"I think that people who work for the CIA who are not directly engaged in terrorist or anti-human rights activities are collecting information about groups that may be used later," Grossman said. "They're not killing anyone with a computer, but the information they collect may be used towards terrorist activities."

Feldman compared such employees with German Nazi officers who did not actually commit atrocities during World War II but were still a part of the bureaucracy that directed the Nazi government.

"It takes a lot of resources to carry out the CIA's activities," Feldman observed. Those employees who work in non-covert areas are needed to support those who participate in the CIA's secret operations," he explained.

Weatherall emphasized that "the decision not to work for an organization because some part of the organization does something unethical or illegal is a decision that every student must make."

MIT policy on military recruitment

Weatherall said that the issue of military/intelligence recruiting was first raised in 1968 when Dow Chemical Co., the manufacturer of napalm used in Vietnam, came to MIT to conduct interviews. A committee was appointed to determine what kinds of organizations should be permitted to recruit on campus.

The committee decided to continue with the policy of providing "interview opportunities impartially to all bona fide employers -- industrial, academic, and government."

In 1978, a committee was appointed by then-President Jerome B. Wiesner to look into the relationship of MIT to US intelligence agencies. This committee reexamined some of the issues concerning CIA recruitment, according to Menand, a member of the committee.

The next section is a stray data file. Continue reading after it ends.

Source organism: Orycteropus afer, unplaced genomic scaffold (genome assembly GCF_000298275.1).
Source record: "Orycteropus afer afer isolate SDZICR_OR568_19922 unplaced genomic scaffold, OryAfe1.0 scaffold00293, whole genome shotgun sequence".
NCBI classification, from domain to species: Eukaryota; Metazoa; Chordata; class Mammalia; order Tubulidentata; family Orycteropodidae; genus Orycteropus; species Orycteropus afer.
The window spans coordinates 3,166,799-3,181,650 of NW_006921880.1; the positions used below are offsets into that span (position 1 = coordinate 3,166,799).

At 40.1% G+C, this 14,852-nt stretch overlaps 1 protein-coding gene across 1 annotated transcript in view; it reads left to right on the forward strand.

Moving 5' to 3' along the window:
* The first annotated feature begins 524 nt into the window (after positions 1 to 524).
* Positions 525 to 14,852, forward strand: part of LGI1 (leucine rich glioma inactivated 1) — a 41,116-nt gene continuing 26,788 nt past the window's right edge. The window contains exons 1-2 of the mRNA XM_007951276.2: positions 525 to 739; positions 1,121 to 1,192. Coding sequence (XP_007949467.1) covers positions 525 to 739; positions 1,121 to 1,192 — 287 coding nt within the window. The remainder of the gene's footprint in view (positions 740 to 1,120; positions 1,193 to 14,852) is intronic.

"We don't feel that intelligence agencies should be treated any differently than other organizations in their open recruiting efforts," the committee re-affirmed in a 1979 report.

Protester Nancy Otis G contended that the OCS already does place restrictions on what groups may interview on campus. Neither employment agencies nor organizations that charge potential employees a fee before hiring them are allowed to recruit on campus, she asserted.

Weatherall explained that employment agencies are not considered to be genuine employers and are thus not permitted to interview at MIT.

"We felt that employment agencies come in between students and the eventual employers," Weatherall explained. "It's beneficial to students and to MIT if we have the direct contact with companies."

"Open access is still being violated," Otis maintained.